The main reason I wanted to write about my siblings is that they have taught me how to ask for help, how to receive help, and how to be grateful for this help when it comes.  Being the “baby” of the family, I relied a lot on my siblings.  I often say that I feel that my brothers and sisters raised me in many ways.  I am so thankful for this.  It created some freedoms that parents won’t give you.  The tricky part of that is that I was watching rated R movies and listening to Richard Pryor albums way before I should have been.  However, I was taught how to handle my next stage of life because I saw them in it before me and they were quick and direct about how I should handle it when it was my turn.  This help/advice was given without asking and I rejected some of it in my youth.  I was eager to make sure my older siblings were aware that I knew as much as them if not more because I would do it a little better due to their example and the expectation to live up to them.  Later their experience became a source of deep help when I needed it most.  I was diagnosed with a chronic illness at a young age.  My brothers and sisters were concerned and always looked out for me in my struggle.  I looked at college and each one was quick to advise me on what to look for and provided approval when I needed it.  They rallied behind me when I got married and gave me the best example and help of raising children that I could have asked for.  At times each of us faces crisis where the comfort of a family member is the only safe place.  We have built space for each other to provide a haven when our deep vulnerability shows up.  Ultimately, they taught me most how to take their help.  How when my ego bristles at asking for and receiving help I should step back and listen.  Over the years, the help came to me as advice, money and love.  I have never been alone.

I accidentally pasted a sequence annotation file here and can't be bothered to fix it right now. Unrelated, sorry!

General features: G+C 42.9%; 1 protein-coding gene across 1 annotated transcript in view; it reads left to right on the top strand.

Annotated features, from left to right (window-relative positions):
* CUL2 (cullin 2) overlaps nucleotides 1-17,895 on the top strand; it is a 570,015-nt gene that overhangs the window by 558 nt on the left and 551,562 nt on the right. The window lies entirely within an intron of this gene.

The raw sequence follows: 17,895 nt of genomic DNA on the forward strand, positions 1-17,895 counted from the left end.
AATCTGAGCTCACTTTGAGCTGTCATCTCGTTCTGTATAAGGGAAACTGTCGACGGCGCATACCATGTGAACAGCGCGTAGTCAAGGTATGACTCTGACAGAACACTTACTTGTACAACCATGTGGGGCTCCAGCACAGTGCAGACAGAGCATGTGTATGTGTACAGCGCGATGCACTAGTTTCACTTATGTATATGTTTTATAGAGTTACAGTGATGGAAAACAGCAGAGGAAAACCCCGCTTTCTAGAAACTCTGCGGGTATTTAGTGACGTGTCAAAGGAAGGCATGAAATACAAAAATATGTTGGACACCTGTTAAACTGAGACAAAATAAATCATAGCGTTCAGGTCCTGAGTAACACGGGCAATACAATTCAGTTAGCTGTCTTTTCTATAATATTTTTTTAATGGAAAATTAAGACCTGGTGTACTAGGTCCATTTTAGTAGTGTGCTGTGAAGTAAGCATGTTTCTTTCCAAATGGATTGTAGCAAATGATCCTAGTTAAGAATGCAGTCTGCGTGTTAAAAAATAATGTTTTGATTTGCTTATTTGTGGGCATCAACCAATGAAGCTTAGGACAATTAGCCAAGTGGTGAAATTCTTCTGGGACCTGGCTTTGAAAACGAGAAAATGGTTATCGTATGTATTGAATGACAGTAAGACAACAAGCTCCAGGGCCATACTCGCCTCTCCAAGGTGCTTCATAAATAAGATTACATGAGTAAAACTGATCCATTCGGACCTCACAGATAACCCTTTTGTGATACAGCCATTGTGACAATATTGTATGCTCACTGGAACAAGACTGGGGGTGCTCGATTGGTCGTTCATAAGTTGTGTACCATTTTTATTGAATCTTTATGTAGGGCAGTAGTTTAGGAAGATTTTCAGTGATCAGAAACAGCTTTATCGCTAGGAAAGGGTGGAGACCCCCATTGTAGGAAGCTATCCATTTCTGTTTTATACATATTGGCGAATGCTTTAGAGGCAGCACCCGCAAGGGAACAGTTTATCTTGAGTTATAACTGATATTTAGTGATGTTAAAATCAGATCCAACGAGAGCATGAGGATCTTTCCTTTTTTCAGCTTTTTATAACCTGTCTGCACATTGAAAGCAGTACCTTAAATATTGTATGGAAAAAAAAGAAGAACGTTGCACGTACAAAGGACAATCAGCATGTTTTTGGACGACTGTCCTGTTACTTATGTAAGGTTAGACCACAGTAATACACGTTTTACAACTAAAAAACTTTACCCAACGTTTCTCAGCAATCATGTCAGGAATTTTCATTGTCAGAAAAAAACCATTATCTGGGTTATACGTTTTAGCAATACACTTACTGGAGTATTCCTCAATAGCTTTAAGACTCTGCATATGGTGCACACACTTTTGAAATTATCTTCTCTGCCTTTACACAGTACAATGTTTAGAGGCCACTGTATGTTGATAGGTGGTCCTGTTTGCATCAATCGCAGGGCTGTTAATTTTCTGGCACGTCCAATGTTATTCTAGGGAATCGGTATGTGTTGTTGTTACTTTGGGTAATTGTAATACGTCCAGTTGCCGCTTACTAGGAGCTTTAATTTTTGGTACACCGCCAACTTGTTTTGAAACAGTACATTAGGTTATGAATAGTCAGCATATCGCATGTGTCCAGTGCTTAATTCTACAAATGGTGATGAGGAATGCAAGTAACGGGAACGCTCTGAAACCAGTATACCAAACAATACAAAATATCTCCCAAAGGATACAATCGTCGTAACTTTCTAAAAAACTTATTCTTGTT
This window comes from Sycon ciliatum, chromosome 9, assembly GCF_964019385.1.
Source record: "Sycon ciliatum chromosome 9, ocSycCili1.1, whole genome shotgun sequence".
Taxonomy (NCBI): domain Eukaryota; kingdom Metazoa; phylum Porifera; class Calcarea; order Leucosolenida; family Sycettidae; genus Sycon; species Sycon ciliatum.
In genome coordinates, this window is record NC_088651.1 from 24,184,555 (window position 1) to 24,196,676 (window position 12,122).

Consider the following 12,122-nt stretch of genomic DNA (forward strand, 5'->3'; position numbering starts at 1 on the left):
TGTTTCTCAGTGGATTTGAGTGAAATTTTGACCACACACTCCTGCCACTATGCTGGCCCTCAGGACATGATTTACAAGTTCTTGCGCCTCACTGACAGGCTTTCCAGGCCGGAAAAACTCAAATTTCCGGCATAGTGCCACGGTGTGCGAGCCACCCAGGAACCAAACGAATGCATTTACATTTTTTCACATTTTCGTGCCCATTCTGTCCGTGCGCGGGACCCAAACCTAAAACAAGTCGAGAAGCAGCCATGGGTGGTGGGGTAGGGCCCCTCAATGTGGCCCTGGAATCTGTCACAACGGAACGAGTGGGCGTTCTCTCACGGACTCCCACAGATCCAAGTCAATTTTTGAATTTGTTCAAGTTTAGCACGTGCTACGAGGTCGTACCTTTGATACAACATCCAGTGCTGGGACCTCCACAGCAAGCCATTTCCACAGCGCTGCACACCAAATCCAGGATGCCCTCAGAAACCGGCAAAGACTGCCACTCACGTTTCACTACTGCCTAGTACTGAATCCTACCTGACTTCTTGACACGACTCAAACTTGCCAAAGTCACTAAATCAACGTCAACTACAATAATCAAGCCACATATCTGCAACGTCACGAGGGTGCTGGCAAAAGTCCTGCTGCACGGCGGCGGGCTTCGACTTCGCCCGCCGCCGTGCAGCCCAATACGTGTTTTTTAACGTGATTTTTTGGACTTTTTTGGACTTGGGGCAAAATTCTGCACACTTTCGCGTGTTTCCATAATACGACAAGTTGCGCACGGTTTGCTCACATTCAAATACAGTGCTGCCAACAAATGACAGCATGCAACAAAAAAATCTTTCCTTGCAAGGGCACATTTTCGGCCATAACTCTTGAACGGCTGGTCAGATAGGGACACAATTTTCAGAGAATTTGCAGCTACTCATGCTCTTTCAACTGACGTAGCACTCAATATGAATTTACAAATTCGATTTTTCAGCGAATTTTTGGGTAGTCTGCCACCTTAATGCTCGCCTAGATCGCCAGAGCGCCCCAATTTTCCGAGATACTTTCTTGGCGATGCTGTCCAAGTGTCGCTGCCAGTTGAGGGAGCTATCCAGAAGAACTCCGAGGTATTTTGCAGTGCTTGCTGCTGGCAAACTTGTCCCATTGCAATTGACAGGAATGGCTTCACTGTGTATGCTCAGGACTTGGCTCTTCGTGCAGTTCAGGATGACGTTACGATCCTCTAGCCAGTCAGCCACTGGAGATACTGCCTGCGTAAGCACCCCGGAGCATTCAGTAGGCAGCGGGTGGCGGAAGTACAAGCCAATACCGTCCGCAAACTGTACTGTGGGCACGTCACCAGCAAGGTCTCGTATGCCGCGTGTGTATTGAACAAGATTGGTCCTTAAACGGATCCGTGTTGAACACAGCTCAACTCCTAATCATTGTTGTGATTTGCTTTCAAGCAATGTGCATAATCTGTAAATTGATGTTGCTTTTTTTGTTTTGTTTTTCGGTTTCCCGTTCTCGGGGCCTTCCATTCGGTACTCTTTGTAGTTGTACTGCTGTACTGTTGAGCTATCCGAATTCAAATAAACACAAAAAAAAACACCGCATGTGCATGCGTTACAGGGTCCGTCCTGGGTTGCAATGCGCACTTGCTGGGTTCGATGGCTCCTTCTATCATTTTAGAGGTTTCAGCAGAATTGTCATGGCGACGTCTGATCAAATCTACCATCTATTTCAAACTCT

In my job, I am around the stress of money.  Not so much the stress of money but more the stress that life brings when money uncertainty and worry prevail.  Career moves, life insurance purchases, college savings, retirement savings, and investment complexity are some of the things many of us are asked to navigate with only small amounts of training.  Divorce, death, job loss, huge portfolio losses, spending problems are all dark sides of money that leave a permanent sting and often affect how we move forward.  So, my ask to any of you reading this is, if you see someone who needs help - Help them.  If you need help - ask for it.   My siblings showed me this.  Help is around us, lead with some love and it will find you.

A small poem to Kitty, Mary, Tom, Barb, John, Liz and Jim!

You are 7 parts and I am one more

Together we have a story that’s the same when it needs to be

One boy, just hours with us, has been reintroduced when his dad left

I see your story.  I remember each of your footsteps walking through the door when you came to see your mom

I love your children and their children.  What good you have all done.

Your help is mine and mine is yours.

I am here, we are together.


This picture was taken at Red Rocks in Denver. We all went to a concert together to see Tedeschi Trucks Band.  This is one of one of their best. Enjoy it.